Ubuntu Touch Not Dead

Mar 10, 2017

Lives on as a community project

It would seem that, at least in the short and mid-term, there are no plans on behalf of Canonical of producing a new version of Ubuntu Touch, the operating system for the Ubuntu phones put out by companies like bq and Meizu back in the day. It also true that Canonical's hardware associates seem to have no plans to put out any new devices running the system.

One would be excused of thinking that the Ubuntu Touch/Phone project is dead or, at least, suspended, until such a time when the mobile market is more favourable.

However, this would be wrong on two counts. Firstly, it is now clear Ubuntu Touch, a system running on top an Android base, was not meant to be the final thing for Canonical. Unity 8 running on Mir and a full Ubuntu Linux stack was the end game. Canonical's vision was one system for all devices, and a Ubuntu Touch was a temporary solution. (We review Unity 8 in the current issue of Ubuntu User and, spoiler alert, it is not all there yet, it does seem to be on its way).

Secondly, a free software project (and Ubuntu Touch is free software1) is not dead until there is nobody willing to support it. UBports is a group of independent developers who want to port Ubuntu Touch to as many models of smartphones as possible. Spearheaded by Smoose, a free software company from the Netherlands, and with the blessing from Canonical, the project has made its first target porting Ubuntu Touch to the Fairphone 2. The initiative has proven popular so far and the UBports community grew from 0 to nearly 100 members in its first two months.

The Fairphone is a logical choice for Smoose and UBports since it is consistent with the company's and community's principles. The Fairphone is produced with sustainability and fair trade in mind, and is also fair to the user, since all its components are easily replaced and customisable. Also, the rapid growth in the number of contributing members proves their is a real interest in developing an alternative, community controlled operating system to what is already out there.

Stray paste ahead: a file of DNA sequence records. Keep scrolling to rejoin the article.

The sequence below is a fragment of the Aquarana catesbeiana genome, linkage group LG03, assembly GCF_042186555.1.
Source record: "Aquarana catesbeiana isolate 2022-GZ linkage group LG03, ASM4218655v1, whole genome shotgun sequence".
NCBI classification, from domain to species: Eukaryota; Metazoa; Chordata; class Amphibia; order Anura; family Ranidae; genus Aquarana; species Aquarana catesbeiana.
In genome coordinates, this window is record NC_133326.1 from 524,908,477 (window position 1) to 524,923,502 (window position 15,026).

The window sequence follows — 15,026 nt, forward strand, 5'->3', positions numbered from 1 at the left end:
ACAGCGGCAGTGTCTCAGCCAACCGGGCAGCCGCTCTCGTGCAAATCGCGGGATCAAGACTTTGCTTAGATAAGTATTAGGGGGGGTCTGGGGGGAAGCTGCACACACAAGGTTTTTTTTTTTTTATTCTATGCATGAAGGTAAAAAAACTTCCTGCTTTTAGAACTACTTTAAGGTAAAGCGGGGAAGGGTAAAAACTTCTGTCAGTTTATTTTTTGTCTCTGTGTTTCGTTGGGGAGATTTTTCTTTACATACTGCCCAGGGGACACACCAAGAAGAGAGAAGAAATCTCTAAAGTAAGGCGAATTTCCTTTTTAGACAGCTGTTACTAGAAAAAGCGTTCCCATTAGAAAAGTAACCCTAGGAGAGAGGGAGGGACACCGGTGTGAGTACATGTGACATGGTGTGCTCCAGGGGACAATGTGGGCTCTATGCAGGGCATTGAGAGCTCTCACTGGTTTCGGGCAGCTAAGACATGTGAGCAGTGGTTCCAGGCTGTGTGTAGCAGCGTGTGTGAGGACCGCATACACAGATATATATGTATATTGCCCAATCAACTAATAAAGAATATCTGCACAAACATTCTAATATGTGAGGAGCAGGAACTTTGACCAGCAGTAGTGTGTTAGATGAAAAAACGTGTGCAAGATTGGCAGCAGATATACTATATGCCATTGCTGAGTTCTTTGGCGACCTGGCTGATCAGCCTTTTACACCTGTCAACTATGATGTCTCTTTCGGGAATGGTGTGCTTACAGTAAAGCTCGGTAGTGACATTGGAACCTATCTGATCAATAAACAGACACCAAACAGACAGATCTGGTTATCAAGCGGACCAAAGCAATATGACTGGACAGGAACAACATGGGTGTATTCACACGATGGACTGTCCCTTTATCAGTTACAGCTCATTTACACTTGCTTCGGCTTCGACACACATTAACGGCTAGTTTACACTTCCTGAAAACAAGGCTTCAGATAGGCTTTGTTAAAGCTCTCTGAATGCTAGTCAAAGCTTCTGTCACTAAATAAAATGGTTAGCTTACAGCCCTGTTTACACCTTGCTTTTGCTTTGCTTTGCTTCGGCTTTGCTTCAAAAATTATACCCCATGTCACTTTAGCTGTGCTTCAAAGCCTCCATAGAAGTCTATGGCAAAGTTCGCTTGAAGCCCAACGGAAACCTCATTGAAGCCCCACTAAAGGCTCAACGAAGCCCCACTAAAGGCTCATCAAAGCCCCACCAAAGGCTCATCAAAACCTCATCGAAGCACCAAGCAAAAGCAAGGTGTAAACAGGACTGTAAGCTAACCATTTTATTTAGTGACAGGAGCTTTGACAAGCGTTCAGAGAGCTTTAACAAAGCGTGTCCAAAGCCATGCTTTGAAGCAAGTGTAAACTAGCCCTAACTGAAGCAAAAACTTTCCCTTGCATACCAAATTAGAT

Although Fairphone is the main immediate aim, the UBports are also working and improving the ports for the OnePlus One and Two, several Nexus devices, Optimus L90 and several others. This also gives hope to early adopting device owners who may think they were left out in the cold when they discovered no more updates for their handsets were forthcoming from Canonical.

The people of Smoose were at the MWC at the Canonical booth last week showcasing their project. They have also been kind enough to loan us a device for review. We will be talking about this project in depth and trying out the Fairphone with Ubuntu Touch in the next issue of Ubuntu User, on sale in May/June, so you can look forward to that.

Meanwhile, if you are interested in seeing if there is a port of Ubuntu Touch for your phone, or want to contribute, head over to the project's site, join the discussion and try out some code.

1. Ubuntu Touch's code is mostly distributed under a GPL, with some components distributed under MIT and Apache licenses.  

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